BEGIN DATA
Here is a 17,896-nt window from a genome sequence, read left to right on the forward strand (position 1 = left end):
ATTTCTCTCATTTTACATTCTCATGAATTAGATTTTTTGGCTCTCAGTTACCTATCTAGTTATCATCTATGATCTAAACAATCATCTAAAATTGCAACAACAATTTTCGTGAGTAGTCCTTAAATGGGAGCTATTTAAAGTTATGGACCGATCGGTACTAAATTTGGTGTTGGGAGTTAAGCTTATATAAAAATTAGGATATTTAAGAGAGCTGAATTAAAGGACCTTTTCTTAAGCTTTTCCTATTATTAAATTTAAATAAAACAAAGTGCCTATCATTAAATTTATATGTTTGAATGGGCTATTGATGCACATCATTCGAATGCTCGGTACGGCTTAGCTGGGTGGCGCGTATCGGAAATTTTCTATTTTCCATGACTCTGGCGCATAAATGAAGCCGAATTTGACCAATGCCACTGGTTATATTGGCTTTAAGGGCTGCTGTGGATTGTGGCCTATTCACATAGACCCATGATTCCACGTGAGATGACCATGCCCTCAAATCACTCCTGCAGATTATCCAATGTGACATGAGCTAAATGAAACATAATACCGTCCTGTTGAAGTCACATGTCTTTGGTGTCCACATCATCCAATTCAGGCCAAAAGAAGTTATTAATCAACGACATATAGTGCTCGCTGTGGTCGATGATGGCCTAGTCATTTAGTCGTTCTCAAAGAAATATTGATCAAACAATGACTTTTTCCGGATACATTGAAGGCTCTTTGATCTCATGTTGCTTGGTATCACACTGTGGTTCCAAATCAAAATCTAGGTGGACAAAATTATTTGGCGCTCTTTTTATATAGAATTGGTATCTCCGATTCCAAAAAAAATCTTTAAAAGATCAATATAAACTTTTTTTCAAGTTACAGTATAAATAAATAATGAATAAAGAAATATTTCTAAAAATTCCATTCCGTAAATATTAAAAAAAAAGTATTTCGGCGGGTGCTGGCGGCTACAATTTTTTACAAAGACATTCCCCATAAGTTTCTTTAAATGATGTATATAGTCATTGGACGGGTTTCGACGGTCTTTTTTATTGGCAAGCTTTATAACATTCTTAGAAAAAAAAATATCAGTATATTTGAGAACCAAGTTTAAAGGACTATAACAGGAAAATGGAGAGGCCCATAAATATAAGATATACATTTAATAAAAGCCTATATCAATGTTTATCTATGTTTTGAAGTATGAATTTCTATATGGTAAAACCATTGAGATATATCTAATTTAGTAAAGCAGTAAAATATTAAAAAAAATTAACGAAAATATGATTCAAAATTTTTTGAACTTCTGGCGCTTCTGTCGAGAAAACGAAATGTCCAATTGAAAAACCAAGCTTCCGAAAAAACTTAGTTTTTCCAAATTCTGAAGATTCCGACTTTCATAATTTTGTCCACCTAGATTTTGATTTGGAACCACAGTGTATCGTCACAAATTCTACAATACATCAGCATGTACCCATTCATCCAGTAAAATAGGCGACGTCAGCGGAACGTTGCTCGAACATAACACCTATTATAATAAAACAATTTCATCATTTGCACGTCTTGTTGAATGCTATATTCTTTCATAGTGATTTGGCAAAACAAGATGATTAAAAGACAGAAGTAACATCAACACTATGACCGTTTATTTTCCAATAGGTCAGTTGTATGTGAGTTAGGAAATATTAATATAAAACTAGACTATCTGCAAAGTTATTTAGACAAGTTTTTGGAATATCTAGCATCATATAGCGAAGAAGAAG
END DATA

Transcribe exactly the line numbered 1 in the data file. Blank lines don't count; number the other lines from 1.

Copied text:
Here is a 17,896-nt window from a genome sequence, read left to right on the forward strand (position 1 = left end):